Yet, small and private business are one of the most important drivers of the economy, increasing employment and income of the population. For the last years Uzbekistan strengthened its legislative framework with the aim to develop and support private business. On June 19, 2017, President of Uzbekistan Shavkat Mirziyoyev signed a decree “On Measures of Radical Improvement of the System of State Protection to Legitimate Business Interests and Further Business Development.” On April 8, 2022 — “On the Next Reforms to Create Conditions for Stable Economic Growth by Improving the Business Environment and Private Sector Development” (Presidential Decree).

The process of business registration — the simplification — has become one of the key reforms. It creates conditions for elevating the entrepreneurship in the country.

Reduction of tax burden on small and medium sized business is another important reform. Entrepreneurs have more means at their disposal for developing their enterprises and attract new investments. But changes are not limited to this. It has become easier to register a business in Uzbekistan. It takes 30 minutes and a minimum set of documents. Small enterprises can receive preferential bank loans with a subsidized rate. The interests of business are protected by institution of the Commissioner for Protection of Rights and Legitimate Interests of Entrepreneurs. Uzbekistan abolished unscheduled inspections of small businesses. The latter are exempted from all types of liability for first-time financial and economic offenses. These are just some of the changes.

Small business is continuing to demonstrate the growth. In January- September 2019, the share of small business in GDP amounted to 57.2% (60.9% in January-September 2018). This decrease is explained by the increase in the share of large enterprises in the GDP structure. With that, in recent years, the share of small businesses has been growing in GDP steadily.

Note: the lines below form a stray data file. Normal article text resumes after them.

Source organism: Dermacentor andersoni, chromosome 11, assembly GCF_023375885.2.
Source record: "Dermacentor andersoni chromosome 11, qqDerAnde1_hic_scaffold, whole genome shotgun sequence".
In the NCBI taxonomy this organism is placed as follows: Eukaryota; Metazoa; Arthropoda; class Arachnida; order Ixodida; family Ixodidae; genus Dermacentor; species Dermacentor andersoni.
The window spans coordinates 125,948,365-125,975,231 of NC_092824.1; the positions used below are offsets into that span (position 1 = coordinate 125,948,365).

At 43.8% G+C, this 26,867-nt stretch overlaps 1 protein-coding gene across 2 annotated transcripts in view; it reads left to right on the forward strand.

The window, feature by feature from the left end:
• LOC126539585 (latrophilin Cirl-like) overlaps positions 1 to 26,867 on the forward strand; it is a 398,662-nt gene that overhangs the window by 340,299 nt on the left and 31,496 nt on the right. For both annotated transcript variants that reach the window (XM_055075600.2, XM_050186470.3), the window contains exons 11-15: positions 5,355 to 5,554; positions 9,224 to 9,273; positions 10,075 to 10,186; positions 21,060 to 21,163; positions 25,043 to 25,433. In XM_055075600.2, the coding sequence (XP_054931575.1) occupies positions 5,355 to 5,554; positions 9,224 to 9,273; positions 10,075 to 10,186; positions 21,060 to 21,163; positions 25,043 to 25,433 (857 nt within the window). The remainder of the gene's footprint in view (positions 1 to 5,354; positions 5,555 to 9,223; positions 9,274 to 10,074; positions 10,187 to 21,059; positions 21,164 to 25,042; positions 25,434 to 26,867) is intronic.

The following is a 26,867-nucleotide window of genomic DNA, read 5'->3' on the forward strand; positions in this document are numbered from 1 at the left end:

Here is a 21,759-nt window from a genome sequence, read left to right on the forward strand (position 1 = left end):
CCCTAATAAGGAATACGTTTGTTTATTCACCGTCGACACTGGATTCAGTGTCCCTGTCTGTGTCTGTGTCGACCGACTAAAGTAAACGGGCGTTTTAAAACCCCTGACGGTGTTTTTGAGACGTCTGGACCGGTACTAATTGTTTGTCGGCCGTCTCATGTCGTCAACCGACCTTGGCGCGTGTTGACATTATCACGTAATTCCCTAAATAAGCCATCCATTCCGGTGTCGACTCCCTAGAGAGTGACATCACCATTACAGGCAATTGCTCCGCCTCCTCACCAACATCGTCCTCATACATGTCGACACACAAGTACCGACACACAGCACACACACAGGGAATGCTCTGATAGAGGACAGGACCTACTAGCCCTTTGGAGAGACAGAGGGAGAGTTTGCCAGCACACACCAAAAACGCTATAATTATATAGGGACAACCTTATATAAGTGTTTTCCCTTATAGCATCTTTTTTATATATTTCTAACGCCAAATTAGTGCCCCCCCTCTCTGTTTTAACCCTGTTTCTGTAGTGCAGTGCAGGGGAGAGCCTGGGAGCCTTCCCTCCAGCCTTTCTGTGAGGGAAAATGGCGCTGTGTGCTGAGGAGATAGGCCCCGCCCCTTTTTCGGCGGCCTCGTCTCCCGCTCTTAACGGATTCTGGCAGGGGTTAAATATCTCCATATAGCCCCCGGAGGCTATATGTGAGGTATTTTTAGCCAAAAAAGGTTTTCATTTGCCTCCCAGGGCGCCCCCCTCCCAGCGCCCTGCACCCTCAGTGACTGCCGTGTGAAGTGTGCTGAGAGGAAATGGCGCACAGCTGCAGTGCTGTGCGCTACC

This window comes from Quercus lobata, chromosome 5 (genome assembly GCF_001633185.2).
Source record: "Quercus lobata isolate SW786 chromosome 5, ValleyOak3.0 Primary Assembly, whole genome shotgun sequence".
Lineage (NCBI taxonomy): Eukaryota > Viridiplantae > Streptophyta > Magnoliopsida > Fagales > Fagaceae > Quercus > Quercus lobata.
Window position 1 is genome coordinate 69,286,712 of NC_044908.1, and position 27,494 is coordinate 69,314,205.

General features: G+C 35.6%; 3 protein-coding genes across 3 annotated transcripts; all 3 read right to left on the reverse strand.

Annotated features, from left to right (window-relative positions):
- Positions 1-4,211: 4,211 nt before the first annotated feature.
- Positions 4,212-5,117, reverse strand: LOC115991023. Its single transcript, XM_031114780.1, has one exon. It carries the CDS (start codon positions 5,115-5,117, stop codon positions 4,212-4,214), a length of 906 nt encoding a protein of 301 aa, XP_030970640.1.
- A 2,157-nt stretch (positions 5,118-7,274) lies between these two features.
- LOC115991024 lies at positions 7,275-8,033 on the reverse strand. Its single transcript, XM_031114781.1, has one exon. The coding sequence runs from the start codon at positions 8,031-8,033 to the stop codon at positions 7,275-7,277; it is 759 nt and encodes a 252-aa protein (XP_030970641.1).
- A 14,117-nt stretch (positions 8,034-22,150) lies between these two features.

This means that in a year these small firms and enterprises produced goods and services more than a half of a total mass of all sectors (trade, construction, industry, etc.).

By contrast, the share of SMEs in the GDP of developed countries is 50-60%. In Poland – 51%, Germany – 53%, Finland – 60%, Netherlands – 63%.

Overall, in Uzbekistan SMEs play a vital role in the economy, contributing significantly to GDP and employment.

As a result of reforms Uzbekistan ranked 109th — the growth by 8 points — in the Index of economic freedom of the American research institute Heritage Foundation. The country also advanced on measures of tax burden, freedom of investment and trade, but fared worse on government spending and fiscal policy.

Now Uzbekistan intends to fill a number of gaps to further develop the private sector. The country plans to solve the problem of lack of own and borrowed financial resources. Because of it, small enterprises are unable to purchase modern and high-tech equipment. Issues related to land allotment, utility networks are being solved. Obstacles in obtaining long-term loans are being optimized. Uzbekistan is addressing the problems of insufficient development of information systems, marketing, management and logistics services; insurance companies, audit firms, trading houses, consulting offices, business centers, business incubators. Along with that, the country is reducing bureaucracy, training personnel. This all to meet the requirements of the time.

Muhammaddiyor Orzikulov,

Press secretary of the Economic Assembly of Uzbekistan.